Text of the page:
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Circulation. 2009 Apr 14;119(14):1892-8. doi: 10.1161/CIRCULATIONAHA.108.823112. Epub 2009 Mar 30.

Four blood pressure indexes and the risk of stroke and myocardial infarction in Japanese men and women: a meta-analysis of 16 cohort studies.

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1
Department of Health Science, Shiga University of Medical Science, Otsu, Shiga, Japan. miura@belle.shiga-med.ac.jp

Abstract

BACKGROUND:

Information has been sparse on the comparison of 4 blood pressure (BP) indexes (systolic BP [SBP], diastolic BP, pulse pressure, and mean BP [MBP]) in relation to long-term incidence of stroke and myocardial infarction, particularly in middle-aged and older Asians.

METHODS AND RESULTS:

The Japan Arteriosclerosis Longitudinal Study Group conducted a meta-analysis of 16 cohort studies in Japan. A total of 48,224 men and women 40 to 89 years of age participated at baseline, and 1231 stroke events and 220 myocardial infarction events occurred during an average 8.4-year follow-up. Multivariate-adjusted hazard ratios with a 1-SD higher value for each BP index were determined by Poisson regression. Analyses were also done in 4 age-sex groups. All 4 BP indexes were significantly related to all stroke risk. Stroke risk was most strongly related to MBP and SBP in both sexes and most weakly related to pulse pressure. Both stroke subtypes, ischemic and hemorrhagic, were most strongly related to MBP and SBP in both sexes. In addition, in men and women 70 to 89 years of age, MBP or SBP showed the strongest relation to all stroke risk. Myocardial infarction risk was most strongly related to SBP or MBP in both sexes. For any end points in any age-sex groups, pulse pressure was not the strongest predictor.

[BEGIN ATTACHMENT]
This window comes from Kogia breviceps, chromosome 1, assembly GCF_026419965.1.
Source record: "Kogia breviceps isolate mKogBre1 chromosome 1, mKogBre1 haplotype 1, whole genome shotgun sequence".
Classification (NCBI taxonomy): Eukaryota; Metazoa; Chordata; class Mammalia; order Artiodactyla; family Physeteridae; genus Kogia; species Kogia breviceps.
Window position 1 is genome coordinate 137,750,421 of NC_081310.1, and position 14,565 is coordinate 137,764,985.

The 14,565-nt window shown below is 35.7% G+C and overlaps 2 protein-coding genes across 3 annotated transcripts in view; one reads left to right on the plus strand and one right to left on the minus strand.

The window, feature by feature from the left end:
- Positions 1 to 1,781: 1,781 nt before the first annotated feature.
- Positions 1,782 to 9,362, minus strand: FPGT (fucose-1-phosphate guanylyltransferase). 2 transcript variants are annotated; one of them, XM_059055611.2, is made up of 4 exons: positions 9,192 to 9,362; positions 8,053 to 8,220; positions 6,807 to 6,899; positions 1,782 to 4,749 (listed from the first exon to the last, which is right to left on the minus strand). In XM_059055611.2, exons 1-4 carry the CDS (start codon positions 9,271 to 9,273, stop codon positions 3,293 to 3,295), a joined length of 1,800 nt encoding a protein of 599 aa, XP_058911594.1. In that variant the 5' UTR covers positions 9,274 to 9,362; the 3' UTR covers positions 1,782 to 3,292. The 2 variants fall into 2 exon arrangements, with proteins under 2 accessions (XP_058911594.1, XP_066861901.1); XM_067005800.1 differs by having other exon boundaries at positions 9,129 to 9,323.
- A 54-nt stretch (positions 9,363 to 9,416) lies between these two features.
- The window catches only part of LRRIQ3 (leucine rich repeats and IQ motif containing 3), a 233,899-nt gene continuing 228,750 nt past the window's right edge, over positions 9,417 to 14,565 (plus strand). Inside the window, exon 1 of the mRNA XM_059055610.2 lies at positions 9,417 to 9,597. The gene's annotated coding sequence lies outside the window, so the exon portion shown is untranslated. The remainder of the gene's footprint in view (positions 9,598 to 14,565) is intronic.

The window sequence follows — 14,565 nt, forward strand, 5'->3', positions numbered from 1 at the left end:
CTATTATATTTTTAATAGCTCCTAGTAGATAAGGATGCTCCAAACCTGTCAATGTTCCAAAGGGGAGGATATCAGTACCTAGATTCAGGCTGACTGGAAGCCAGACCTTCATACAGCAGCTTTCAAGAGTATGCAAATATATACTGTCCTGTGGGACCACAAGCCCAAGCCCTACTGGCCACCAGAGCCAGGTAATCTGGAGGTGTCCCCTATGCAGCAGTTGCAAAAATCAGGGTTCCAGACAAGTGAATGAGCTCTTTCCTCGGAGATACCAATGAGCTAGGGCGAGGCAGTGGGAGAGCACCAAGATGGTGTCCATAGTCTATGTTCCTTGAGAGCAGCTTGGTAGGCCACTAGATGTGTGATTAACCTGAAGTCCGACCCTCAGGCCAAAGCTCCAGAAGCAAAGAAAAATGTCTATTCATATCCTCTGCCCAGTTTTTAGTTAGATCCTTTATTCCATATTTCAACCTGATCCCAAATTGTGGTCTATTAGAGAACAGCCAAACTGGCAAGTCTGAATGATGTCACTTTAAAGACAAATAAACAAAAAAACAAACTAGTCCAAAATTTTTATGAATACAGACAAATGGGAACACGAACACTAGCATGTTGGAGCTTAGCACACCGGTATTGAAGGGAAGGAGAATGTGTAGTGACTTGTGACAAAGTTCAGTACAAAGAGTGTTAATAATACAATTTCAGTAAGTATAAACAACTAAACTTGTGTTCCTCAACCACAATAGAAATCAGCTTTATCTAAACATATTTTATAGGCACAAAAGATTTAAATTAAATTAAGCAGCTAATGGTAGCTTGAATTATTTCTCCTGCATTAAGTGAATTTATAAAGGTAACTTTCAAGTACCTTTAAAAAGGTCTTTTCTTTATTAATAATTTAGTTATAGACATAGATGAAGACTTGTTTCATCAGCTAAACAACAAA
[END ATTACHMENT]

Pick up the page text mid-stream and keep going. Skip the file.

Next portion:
CONCLUSIONS:

The long-term incident risk of stroke and myocardial infarction associated with high BP in East Asian populations should be assessed mainly on the basis of SBP. MBP also may be an important predictor, but pulse pressure is a less important predictor for cardiovascular disease risk.

[Indexed for MEDLINE]

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